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  • capitalist,

    No, there are intrinsic differences between land and other goods or assets. You can build more cars, you can mine more copper, and you can start a new business; but you can’t create more land.

    In terms of economic efficiency, land value tax is the most efficient tax. If you tax incomes, people will work less. If you tax consumption, people will consume less. If you tax wealth, people will move their cash out of the country. But if you tax land values, all that changes is the cash which previously flowed to wealthy landowners is instead diverted to government; which can then cut all other taxes.

    Finally there’s the question of fairness. Is it right that landowners in e.g. central London should receive a government-funded windfall everytime a new tube line or crossrail is opened? Land value tax would capture these windfalls neatly.

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  • mark wadsworth @12

    Land being the flipside of another’s poverty is an interesting way of looking at it. However, land must be a store of wealth, and a valuable “commodity” to its owner, in that one can reside on it, grow crops, etc. And more generally I think it is the case that all wealth can be viewed as the opposite pole to poverty, given that wealth is distributed so unevenly.

    Tax serves two purposes. One, to raise funds for collective expenditure on public services and infrastructure; and second, to ensure that the proceeds of activities that exceed its value (economic rent) are returned to society. Of course, the second does not really happen. LVT would go a long way to restoring a balance in wealth, but I’m not convinced that it alone would be enough.

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  • Mark Wadsworth

    Well, I can see from your post that we are more or less on the same plane in important areas, given that you’ve pointed out that taxation is bad on a moral level (check) and you agree that taxation, if it has to exist, should be in your face (check). I agree with you on those points.

    However I simply cannot get excited about taxation in general – the whole area is the province of theives – and certainly not about the “efficiency” of one tax over another. What’s good about theft being carried out efficiently? The point about government protected quasi-monopolies is that the government protection should be taken away, not that some new distortion should be introduced to try and mitigate another one.

    The bubbles you are talking about in land values occur because of monetary inflation and government restrictions over the use of land. The former creates asset price bubbles generally, and the latter which exacerbates the degree to which the supply of land can be said to be “fixed”.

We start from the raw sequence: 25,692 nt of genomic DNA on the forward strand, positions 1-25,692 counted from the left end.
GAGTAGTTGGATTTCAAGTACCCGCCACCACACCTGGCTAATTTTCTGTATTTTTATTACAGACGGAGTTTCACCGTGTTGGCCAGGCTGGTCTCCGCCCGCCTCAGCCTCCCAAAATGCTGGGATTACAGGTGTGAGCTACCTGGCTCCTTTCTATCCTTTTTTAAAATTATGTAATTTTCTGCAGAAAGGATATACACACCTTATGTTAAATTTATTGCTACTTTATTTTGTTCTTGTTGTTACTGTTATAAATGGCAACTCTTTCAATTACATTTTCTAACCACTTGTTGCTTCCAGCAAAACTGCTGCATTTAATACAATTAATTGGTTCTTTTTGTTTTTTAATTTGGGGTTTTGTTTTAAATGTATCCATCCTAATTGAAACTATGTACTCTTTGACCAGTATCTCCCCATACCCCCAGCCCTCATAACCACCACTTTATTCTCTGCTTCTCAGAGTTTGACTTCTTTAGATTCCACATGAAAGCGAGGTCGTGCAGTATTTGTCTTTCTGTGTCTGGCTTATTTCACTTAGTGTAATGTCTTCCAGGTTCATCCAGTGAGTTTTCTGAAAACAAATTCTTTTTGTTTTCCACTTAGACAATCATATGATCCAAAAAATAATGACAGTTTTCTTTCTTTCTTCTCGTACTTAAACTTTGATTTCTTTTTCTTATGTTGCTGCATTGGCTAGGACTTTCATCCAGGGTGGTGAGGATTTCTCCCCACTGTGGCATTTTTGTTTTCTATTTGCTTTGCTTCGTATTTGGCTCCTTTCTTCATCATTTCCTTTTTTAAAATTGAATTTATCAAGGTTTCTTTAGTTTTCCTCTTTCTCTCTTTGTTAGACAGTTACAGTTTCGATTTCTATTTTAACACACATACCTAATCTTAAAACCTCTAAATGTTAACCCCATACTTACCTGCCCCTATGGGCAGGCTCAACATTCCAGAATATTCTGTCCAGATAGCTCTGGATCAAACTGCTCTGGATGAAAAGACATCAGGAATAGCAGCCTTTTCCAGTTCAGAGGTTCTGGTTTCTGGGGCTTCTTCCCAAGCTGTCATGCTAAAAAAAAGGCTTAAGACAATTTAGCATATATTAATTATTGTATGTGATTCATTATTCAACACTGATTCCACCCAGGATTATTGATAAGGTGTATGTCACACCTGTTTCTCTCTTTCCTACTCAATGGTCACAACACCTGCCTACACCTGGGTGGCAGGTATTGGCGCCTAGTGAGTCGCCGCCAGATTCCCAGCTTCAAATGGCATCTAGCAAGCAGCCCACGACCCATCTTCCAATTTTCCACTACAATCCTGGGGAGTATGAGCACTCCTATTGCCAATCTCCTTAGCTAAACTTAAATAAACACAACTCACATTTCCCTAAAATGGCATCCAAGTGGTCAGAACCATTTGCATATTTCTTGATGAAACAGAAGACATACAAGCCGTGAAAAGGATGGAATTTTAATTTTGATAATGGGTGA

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  • “Finally there’s the question of fairness. Is it right that landowners in e.g. central London should receive a government-funded windfall everytime a new tube line or crossrail is opened? Land value tax would capture these windfalls neatly.”

    The government shouldn’t, and historically didn’t, fund such projects in the first place.

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  • the number cruncher says:

    capitalist @ 32

    I am fascinated as to which projects you refer to and which period: I cannot think of one major infrastructural project that has not been organised by state action whether it is by direct state funds or the creation of a state protected monopoly for its private investors (which amounts to much the same in economic terms)

    From the Pyramids to the East India Company, to trains, to the 3G network, everything has been a state protected monopoly of one form or another, guaranteeing the profits/benefits for those that can control the ‘state’

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  • Number Cruncher

    “From the Pyramids to the East India Company, to trains, to the 3G network, everything has been a state protected monopoly of one form or another, guaranteeing the profits/benefits for those that can control the ‘state'”

    Do you think that is a good thing?

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  • mark wadsworth says:

    Capitalist 31: “The point about government protected quasi-monopolies is that the government protection should be taken away, not that some new distortion should be introduced to try and mitigate another one.”

    Sure, some enforced monopolies (like asbestos extraction) can be simply scrapped. But there’s only so much radio spectrum, and there are only so many licence plates that spell somebody’s name, and there are only so many airport landing slots. Price rationing is the best form of rationing, end of.

    And how on earth can you take away the most fundamental role of the state – to protect people’s exclusive possession of land and buildings? You simply can’t. Even the maddest Georgist would never suggest such a thing. Not even the Communists did this (although under Communism, the state was legal owner of the land, people still had, by and large, exclusive possession of their homes as long as they kept their noses clean).